The Obama administration joined the accords a year ago without Senate approval, committing the U.S.to cut greenhouse gas emissions 26 to 28 percent by 2025.
In 2015, the USA agreed to the landmark climate treaty known as the Paris Agreement.
According to Politico, Bannon and Pruitt want Trump to withdraw the USA from the agreement, while Kushner and Tillerson stand on the opposite side of the issue.
Trump has effectively defanged the Paris deal by rescinding domestic greenhouse gas regulations, said Richard Reavey, Cloud Peak's vice president of government affairs, so there's little to gain from the USA forfeiting its formal status at the United Nations climate fund after giving $1 billion to it.
As the Trump administration debates whether to stay in the Paris climate agreement, observers are skeptical that opposing wings of the administration will reach a middle ground.
White House press secretary Sean Spicer recently told reporters Trump would make a decision on the agreement ahead of the Group of 7 leaders' meeting in late May.
Top Trump administration officials are planning to meet next week to try to decide whether the president should seek to exit the Paris climate change agreement.
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Perry, a former Texas governor, at his confirmation hearings in January softened a previous position that the science behind climate change was "phony". Cloud Peak pitches the Paris agreement as a platform for the U.S.to advocate using carbon capture and other high-efficiency, low-emissions technology to generate electricity from coal. The oil and natural gas giant argued the USA slashed its carbon emissions to 20-year lows because of greater use of natural gas, and "this success can be replicated globally" as part of the Paris deal.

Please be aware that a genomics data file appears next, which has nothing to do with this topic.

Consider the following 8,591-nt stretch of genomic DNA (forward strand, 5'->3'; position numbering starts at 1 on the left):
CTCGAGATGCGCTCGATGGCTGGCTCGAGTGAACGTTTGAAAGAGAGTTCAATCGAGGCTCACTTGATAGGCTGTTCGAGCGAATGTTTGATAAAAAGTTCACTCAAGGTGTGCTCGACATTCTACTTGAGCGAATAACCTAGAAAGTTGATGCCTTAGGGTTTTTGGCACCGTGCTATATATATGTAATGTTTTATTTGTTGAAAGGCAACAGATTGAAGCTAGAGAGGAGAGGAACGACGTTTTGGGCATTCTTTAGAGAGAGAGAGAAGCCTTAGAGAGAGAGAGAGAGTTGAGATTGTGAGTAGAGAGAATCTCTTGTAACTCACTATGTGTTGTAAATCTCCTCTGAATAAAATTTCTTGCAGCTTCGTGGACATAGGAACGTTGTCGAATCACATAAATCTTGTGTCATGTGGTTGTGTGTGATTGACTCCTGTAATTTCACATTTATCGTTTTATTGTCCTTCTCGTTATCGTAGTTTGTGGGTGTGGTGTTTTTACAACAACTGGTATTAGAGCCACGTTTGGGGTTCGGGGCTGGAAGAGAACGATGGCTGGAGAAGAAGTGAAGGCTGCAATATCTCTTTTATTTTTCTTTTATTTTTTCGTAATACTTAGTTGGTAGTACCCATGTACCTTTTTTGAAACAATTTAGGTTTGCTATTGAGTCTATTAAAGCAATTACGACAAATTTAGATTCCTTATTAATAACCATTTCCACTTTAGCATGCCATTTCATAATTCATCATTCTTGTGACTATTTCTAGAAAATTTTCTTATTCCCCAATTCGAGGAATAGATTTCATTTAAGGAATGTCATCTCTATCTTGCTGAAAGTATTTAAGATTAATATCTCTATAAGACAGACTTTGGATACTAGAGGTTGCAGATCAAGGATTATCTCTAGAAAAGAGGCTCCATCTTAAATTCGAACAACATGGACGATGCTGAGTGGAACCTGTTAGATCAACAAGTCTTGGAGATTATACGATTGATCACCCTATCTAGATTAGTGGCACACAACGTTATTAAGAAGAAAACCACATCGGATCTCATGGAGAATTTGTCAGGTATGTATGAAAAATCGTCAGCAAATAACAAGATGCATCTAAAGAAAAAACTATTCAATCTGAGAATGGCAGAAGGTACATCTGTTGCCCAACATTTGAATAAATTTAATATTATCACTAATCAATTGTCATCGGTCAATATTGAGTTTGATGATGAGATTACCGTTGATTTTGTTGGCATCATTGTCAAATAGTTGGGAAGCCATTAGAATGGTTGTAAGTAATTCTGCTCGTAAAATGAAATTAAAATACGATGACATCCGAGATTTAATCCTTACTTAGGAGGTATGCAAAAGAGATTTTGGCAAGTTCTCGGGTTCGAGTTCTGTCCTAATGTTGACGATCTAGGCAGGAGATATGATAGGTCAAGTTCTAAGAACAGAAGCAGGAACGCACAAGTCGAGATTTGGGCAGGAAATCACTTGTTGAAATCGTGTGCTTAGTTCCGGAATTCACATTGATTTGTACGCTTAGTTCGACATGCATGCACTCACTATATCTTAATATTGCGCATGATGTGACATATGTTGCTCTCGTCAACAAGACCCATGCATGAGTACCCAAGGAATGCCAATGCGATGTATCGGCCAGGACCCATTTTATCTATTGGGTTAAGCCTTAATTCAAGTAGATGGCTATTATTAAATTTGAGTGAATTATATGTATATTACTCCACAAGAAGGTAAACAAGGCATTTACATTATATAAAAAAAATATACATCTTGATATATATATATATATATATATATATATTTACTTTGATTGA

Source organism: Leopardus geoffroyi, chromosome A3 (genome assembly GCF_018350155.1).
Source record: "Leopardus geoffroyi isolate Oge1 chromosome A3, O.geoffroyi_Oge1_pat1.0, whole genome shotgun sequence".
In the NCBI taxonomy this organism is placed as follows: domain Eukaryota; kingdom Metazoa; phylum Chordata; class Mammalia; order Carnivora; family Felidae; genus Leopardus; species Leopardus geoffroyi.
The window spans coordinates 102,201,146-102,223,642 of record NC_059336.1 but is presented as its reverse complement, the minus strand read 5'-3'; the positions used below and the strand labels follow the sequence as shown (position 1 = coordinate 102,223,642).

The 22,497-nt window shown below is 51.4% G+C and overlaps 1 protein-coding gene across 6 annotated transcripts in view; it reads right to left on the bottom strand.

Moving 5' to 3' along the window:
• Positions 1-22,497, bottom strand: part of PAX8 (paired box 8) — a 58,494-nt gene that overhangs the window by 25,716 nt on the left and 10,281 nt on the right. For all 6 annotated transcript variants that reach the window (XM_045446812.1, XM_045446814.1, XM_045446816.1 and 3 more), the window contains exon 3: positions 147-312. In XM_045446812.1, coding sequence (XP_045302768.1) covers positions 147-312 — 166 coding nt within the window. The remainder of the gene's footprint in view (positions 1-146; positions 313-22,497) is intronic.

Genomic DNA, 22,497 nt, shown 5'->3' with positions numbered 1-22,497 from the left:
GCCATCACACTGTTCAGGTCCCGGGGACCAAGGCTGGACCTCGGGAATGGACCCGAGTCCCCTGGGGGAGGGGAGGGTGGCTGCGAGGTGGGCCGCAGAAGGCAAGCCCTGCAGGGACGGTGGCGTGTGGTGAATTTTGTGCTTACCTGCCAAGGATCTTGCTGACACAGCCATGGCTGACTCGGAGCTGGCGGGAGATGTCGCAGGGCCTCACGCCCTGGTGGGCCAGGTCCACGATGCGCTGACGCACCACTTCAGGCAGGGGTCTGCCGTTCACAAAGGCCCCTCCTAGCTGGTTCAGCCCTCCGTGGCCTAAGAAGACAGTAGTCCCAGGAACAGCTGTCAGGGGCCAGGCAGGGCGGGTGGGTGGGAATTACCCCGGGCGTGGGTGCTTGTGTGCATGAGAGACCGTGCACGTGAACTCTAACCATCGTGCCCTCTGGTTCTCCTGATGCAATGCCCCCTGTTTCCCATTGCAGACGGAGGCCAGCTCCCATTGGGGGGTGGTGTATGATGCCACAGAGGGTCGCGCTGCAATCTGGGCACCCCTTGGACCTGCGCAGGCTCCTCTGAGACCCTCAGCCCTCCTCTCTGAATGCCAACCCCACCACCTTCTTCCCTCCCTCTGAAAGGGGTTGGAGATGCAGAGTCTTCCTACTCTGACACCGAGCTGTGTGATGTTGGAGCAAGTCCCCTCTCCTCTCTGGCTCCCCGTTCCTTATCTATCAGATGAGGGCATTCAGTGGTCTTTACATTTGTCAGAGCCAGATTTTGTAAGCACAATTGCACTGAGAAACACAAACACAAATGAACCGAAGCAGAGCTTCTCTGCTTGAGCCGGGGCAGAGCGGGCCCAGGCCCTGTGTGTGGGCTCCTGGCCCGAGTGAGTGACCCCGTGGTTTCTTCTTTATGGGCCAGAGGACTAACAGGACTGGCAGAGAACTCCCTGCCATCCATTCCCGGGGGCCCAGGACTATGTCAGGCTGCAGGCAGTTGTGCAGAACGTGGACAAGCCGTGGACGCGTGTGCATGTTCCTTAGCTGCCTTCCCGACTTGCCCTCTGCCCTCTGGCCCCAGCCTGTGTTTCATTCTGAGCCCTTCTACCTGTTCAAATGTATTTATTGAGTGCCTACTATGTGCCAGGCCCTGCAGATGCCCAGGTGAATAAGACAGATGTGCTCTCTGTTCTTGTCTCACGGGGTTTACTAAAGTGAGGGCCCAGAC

In a recent op-ed in Investor's Business Daily, Heritage employees Stephen Moore and Timothy Doescher wrote that following through with the climate change promises made under the Obama administration "would effectively decapitate our coal industry, which now supplies about one-third of our electric power".
White House officials who support the Paris accord highlight the lack of repercussions.
"The past administration said we had to choose between the environment and job growth".
The agreement's text specifically allows a country to adjust its greenhouse gas targets if it is "enhancing its level of ambition", but not to reduce promises.
"Either way, there will be blowback from the global community", Hanafi said. Paris opponents plan a deep analysis on those potential legal risks to bolster their case against staying.
Likewise, Tom Pyle, the president of the American Energy Alliance, say corporations want to turn Paris into an agreement they can profit from. That approach has won the endorsement of several major coal companies.